Aaron came to our house and immediately got his favorite books from the closet. His dad and I sat on couches near him in the living room. Aaron put his books on the coffee table where he turned the pages in two books at one time. When he wanted more books, he went to the closet, chose his books, and carried them to the table. (I know this doesn’t sound like a big deal but because of Aaron’s severe motor and balance issues, this is something we have worked on for years and years.) He also went to the fridge and when I ask if he wanted the pitcher of ice tea or the juice, he pointed to the ice tea.
When he got tired of the books, he went into the kitchen, sat at the kitchen table and we ate our spaghetti lunch together. Aaron put his dishes in the sink.
At approximately noon, Tommy and Isabella (Aaron’s brother and niece) came over. We all changed to our swimsuits, lathered up with sunscreen and walked to the pool at our condo.
Dad started with Aaron in the deep end and Tommy stayed close to Isabella with her floaties. Sometimes we were apart, sometimes we all played ball together and Isabella would swim between Uncle Aaron and Grandpa.
The other families each did their own thing, but we all crossed paths in a friendly community sort of way. There were about 8 other neighborhood kids and their parents in and out of the pool. They all said hello and though we didn’t really know any of these neighbors (it’s a big complex) they were friendly to Aaron and interacted as anyone would. I introduced myself, Tom, Aaron, Tommy and Isabella and hope we will see them again next week.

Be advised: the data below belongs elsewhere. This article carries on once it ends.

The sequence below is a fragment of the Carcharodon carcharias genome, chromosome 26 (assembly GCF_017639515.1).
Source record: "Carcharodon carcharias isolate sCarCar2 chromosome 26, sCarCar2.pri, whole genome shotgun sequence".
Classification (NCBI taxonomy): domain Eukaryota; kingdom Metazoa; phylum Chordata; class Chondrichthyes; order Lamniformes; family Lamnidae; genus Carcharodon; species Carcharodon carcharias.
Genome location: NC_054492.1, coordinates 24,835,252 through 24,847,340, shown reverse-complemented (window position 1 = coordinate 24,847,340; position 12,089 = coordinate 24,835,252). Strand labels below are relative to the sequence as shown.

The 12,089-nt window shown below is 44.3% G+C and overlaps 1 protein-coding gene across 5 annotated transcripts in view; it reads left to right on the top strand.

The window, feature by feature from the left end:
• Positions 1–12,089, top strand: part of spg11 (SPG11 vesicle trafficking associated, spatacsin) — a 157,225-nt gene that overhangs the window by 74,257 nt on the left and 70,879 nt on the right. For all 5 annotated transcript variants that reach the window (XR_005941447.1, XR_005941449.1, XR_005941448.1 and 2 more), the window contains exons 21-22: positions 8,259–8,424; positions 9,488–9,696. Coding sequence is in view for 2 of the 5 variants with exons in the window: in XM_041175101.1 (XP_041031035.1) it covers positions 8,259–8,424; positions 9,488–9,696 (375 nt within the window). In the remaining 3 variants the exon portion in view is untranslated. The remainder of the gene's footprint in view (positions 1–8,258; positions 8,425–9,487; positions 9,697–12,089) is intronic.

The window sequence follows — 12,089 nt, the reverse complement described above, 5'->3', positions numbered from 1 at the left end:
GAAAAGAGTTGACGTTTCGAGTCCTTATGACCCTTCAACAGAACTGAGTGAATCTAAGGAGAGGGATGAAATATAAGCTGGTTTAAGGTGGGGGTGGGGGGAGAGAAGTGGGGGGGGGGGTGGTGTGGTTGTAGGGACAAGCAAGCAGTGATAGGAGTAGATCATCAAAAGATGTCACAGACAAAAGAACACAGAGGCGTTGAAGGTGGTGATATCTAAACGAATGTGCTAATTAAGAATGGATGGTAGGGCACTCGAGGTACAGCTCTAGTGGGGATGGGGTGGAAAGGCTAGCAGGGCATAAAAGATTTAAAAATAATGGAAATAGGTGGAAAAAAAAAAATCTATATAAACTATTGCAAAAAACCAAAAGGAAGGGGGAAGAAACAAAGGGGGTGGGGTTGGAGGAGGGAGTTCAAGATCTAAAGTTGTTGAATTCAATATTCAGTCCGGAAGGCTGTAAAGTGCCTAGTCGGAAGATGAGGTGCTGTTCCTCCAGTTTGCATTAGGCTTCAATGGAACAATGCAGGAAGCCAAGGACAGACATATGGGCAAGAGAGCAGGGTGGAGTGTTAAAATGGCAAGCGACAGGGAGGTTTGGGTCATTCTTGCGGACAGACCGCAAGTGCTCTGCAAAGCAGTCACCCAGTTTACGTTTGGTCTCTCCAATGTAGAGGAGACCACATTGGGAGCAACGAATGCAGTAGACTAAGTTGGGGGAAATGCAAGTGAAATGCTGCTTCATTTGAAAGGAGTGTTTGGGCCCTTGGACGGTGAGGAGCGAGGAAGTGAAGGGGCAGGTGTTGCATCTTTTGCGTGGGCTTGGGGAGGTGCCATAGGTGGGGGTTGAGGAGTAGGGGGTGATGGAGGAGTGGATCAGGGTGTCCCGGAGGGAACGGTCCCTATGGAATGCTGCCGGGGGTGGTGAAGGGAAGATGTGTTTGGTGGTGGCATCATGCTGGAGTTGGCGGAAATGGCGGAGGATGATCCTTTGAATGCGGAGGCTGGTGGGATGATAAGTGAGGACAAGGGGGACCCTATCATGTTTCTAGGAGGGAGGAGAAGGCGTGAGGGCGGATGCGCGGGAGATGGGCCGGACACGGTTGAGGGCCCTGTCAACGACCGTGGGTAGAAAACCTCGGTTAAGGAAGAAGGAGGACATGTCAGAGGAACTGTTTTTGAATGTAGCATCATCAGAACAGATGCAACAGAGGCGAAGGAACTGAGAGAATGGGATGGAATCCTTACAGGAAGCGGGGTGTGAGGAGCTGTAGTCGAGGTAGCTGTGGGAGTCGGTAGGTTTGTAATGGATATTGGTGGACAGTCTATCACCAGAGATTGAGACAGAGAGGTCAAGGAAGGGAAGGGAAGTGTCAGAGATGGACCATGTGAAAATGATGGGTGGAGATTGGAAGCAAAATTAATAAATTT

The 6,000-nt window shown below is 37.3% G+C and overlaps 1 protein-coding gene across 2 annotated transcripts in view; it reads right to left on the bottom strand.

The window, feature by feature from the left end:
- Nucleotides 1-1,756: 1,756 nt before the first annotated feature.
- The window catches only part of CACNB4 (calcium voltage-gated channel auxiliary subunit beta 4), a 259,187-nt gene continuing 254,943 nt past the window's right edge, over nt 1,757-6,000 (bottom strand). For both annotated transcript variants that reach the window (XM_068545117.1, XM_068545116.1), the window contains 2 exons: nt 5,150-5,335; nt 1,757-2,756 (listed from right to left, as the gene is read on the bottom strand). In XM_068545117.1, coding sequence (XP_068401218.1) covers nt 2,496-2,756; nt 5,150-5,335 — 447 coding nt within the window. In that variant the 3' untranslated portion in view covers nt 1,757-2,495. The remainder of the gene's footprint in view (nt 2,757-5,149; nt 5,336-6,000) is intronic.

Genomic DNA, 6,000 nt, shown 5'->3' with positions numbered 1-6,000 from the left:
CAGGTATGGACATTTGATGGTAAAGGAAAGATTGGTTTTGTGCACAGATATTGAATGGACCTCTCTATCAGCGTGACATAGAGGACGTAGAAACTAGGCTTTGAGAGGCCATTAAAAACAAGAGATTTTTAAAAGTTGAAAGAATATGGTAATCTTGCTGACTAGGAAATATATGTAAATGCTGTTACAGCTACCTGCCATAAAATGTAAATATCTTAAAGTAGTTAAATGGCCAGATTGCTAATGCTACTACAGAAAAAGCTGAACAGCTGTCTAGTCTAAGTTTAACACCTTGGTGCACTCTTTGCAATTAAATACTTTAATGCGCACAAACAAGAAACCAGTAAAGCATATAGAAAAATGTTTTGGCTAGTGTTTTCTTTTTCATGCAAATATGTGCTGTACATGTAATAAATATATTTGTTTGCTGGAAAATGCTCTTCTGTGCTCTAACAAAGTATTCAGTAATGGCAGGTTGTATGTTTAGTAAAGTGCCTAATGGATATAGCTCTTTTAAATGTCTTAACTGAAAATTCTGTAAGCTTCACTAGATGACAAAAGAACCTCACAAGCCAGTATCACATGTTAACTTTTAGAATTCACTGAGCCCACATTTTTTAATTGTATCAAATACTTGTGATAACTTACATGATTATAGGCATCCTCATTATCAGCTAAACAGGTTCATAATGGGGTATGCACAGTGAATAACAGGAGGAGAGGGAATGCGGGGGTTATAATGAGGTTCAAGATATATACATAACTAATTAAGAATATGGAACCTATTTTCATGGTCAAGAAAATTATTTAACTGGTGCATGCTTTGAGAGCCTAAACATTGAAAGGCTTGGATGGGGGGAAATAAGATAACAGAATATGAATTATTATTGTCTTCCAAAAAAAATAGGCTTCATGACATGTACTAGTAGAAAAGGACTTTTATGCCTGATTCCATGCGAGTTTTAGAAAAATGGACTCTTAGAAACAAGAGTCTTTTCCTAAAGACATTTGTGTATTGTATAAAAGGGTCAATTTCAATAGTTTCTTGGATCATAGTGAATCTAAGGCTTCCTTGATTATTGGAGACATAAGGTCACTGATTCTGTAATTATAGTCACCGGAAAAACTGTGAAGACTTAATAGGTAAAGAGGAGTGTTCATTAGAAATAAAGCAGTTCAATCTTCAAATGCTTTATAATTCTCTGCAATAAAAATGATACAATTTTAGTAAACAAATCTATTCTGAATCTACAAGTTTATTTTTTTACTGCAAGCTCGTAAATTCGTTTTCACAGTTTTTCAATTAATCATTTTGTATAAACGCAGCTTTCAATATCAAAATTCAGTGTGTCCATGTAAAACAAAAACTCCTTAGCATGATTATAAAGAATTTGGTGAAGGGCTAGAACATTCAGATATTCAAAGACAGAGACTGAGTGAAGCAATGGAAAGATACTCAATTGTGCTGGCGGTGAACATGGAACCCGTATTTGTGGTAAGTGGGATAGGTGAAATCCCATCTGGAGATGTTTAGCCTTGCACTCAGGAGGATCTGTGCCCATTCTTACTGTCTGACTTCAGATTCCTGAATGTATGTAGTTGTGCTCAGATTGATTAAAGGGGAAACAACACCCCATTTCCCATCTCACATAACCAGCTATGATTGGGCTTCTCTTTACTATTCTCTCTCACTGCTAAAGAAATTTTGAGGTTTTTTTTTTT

After about an hour or so, we headed back home, changed clothes and everyone had a drink and ate cheese and crackers.
Isabella wanted to play Hide and Seek in the house (her favorite place is under my desk) and Aaron and I would count to ten and then go and find her. Isabella loves to hide, but then she giggles so much it is easy to find her. Aaron enjoyed the game the first couple times, but then Isabella wanted more and more and so he just sat back on the couch with his books and watched.
About 4 o’clock, Tommy and Isabella left to meet Ana, her mom, who was getting off work; Tom, Aaron and I took a ride to the post office and grocery.